Benjamin claims that the precise reproduction of film reels removes the aura of those films, while enabling the identical film to be screened multiple times in multiple locations to multiple audiences. This situation leads to unique possibilities for the reception of film vis-à-vis the reception of stage performances. Whereas a live theatrical performance is inviolate and must be addressed in its entirety, a film consists of a “sequence of positional views” taken on the part of the camera, so that the action that the camera records is fragmented visually, as well as frequently having been fragmented and disordered actually during the process of filming. In addition, a stage actor can gauge the reactions of his audience and vary his performance accordingly, whereas a film actor presents his performance only to an impassive movie camera. The intended audience, whom the actor will never address directly, observes him as if from behind a one-way glass. Observing as they do actors who have been deprived of their aura enacting situations that have been deprived of their continuity, film audiences are endowed with a different subjectivity than that with which they had previously observed cult objects. This subjectivity is not wholly one of analysis and objectivity, however. While in general, reproduced art images, which an observer can address within his own chosen context, free that observer from any authoritative meaning that the object might fascistically impose, most films preclude the observer’s abandoning himself to his own associations.

To Benjamin, the key distinction between traditional and transformed art forms, which he represents as easel painting and film, respectively, is that the former are addressed in a state of concentration, while the latter are addressed in a state of distraction. Because an audience member viewing a film is not permitted to individually experience the viewing of that film as an outgrowth of the film’s interactions with the audience member’s own unique existence, his concentration is irrelevant, and the ensuing distraction with which he views the film places him in a position of vulnerability to persuasion. Benjamin sees this receptive state as one lending itself to the absorption of progressive messages, inciting the audience to take into their own hands the redistribution of property, for instance. However, his contention that the modern, art viewing “public is an examiner, but an absent-minded one” is weak. The conclusion that transformed art is progressive because it enables its audience to address it critically while remaining receptive to its persuasion rests on the bizarre assumption that analysis does not require attention.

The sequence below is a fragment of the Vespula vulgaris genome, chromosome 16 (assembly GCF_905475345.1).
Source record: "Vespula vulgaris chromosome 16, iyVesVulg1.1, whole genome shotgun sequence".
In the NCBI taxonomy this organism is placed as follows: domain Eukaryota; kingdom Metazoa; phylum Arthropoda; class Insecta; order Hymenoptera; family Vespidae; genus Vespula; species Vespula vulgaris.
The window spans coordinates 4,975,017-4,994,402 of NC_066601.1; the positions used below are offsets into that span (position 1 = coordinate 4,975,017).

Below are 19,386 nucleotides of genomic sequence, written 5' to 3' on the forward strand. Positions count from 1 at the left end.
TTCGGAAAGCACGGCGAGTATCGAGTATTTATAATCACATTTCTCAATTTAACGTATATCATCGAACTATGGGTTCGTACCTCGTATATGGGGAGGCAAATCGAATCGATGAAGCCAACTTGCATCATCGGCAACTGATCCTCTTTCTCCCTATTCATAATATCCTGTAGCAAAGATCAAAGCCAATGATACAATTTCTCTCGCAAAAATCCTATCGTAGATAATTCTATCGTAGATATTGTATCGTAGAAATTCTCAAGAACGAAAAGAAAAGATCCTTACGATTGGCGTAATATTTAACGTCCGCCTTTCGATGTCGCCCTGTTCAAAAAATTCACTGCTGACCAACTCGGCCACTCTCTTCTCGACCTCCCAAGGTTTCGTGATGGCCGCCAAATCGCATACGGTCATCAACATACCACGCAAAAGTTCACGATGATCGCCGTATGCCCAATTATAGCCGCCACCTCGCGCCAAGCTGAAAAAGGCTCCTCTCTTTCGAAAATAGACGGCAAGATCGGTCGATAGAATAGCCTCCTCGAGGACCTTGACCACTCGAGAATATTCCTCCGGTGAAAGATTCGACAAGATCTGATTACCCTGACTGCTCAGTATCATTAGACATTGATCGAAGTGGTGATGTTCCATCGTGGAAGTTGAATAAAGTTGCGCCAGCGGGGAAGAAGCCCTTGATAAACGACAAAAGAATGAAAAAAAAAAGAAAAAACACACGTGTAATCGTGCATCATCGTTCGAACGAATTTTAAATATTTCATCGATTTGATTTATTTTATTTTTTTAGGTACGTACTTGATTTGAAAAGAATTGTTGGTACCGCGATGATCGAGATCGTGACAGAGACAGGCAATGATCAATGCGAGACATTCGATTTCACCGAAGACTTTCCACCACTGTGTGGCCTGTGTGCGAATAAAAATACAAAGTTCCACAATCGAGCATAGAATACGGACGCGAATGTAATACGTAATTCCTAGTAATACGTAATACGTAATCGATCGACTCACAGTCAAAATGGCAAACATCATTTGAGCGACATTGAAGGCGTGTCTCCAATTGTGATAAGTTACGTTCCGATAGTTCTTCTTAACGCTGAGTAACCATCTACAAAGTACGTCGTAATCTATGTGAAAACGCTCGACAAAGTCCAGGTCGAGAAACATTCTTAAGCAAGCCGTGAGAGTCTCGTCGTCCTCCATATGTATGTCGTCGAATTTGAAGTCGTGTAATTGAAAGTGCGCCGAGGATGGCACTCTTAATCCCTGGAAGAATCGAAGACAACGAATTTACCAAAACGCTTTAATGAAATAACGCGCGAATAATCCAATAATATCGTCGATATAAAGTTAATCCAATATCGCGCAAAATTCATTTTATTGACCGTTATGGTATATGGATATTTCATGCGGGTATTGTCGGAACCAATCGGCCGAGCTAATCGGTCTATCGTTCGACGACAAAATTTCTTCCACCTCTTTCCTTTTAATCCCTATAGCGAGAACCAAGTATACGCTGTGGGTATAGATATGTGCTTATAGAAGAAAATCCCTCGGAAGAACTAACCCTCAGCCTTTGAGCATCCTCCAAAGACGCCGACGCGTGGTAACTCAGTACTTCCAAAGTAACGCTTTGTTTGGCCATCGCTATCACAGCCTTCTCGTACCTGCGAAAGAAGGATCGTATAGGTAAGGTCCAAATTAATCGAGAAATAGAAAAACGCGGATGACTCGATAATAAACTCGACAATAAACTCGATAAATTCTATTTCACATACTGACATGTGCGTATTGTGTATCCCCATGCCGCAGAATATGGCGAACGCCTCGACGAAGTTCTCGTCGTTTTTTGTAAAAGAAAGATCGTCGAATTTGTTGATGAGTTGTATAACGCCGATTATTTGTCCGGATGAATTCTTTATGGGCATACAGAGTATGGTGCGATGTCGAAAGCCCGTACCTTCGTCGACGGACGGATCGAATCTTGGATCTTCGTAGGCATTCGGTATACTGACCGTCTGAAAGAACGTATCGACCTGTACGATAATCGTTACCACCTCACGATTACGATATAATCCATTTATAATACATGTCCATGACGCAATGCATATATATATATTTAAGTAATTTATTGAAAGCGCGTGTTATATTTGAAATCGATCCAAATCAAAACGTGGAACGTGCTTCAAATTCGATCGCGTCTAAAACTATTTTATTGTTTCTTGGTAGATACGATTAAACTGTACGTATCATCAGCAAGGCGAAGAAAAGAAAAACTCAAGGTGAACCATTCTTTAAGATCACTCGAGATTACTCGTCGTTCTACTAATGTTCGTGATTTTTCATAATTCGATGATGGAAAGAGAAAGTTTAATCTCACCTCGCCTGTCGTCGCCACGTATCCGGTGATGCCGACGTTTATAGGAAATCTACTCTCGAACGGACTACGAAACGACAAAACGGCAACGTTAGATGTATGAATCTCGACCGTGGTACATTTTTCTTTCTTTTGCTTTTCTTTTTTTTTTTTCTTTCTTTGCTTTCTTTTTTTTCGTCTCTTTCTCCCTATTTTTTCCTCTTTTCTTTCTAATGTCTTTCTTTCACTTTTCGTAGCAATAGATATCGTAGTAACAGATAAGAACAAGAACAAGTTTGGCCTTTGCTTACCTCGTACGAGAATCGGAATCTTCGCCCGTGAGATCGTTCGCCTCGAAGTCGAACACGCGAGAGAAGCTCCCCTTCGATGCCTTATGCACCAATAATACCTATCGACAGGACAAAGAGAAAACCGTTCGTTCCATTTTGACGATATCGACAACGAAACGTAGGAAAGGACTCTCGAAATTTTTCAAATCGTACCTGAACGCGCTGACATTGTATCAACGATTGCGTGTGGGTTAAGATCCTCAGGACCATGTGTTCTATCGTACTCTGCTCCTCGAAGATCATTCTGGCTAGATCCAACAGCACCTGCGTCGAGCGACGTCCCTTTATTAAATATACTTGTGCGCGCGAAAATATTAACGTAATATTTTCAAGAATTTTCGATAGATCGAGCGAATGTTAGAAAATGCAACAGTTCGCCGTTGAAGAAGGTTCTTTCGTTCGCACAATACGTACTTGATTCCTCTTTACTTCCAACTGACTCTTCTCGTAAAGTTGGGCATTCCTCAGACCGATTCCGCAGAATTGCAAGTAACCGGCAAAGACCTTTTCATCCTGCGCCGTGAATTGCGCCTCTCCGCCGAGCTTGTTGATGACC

As he originally wrote it, Benjamin’s Artwork essay affirmed technologically mediated mass culture and its political potential. He proposed that in order for a work of art to retain its cult status, its audience must give credence to the concepts of “creativity and genius, eternal value and mystery”, concepts which are also prerequisite for “processing of data in the Fascist sense”. As a result, the atomization of the experience of art that he observed, a process associated with a repudiation of those concepts, would by necessity lead to receptive conditions antithetic to fascism. However, the essay’s 1936 coda reverses some of its former hopefulness, observing that the technological reproduction that had aestheticized everyday life had also aestheticized politics. This transformation effected a sensory alienation whereby an observer could receive sensory pleasure from the patterns set up the wartime destruction or spectacular sublimation into a leader of the crowd of which he was a member. This state of mind was crucial for subjects of fascism. However, this phenomenon does not negate the Benjamin’s progressive definition of artistic materialism, it merely means that the cinematic medium did not in fact develop in a materialistic fashion. Films such as Leni Riefenstahl's Triumph of the Will (1935) revealed the possibility of constructing seemingly perfect, inviolate, distance artifice using all of the artistic techniques of fragmentation. “The thoroughgoing permutation of reality with mechanical equipment” had produced an artwork consisting not of “an aspect of reality which is free from all equipment”, but instead consisting of a complete alternate world, a regimented, aestheticized state into which individuals could be drawn by its very beauty.

Works cited

Benjamin, Walter. “The Work of Art in the Age of Mechanical Reproduction”. Illuminations. Ed. Hannah Arendt. Trans. Harry Zohn. New York: Schocken Books, 1969.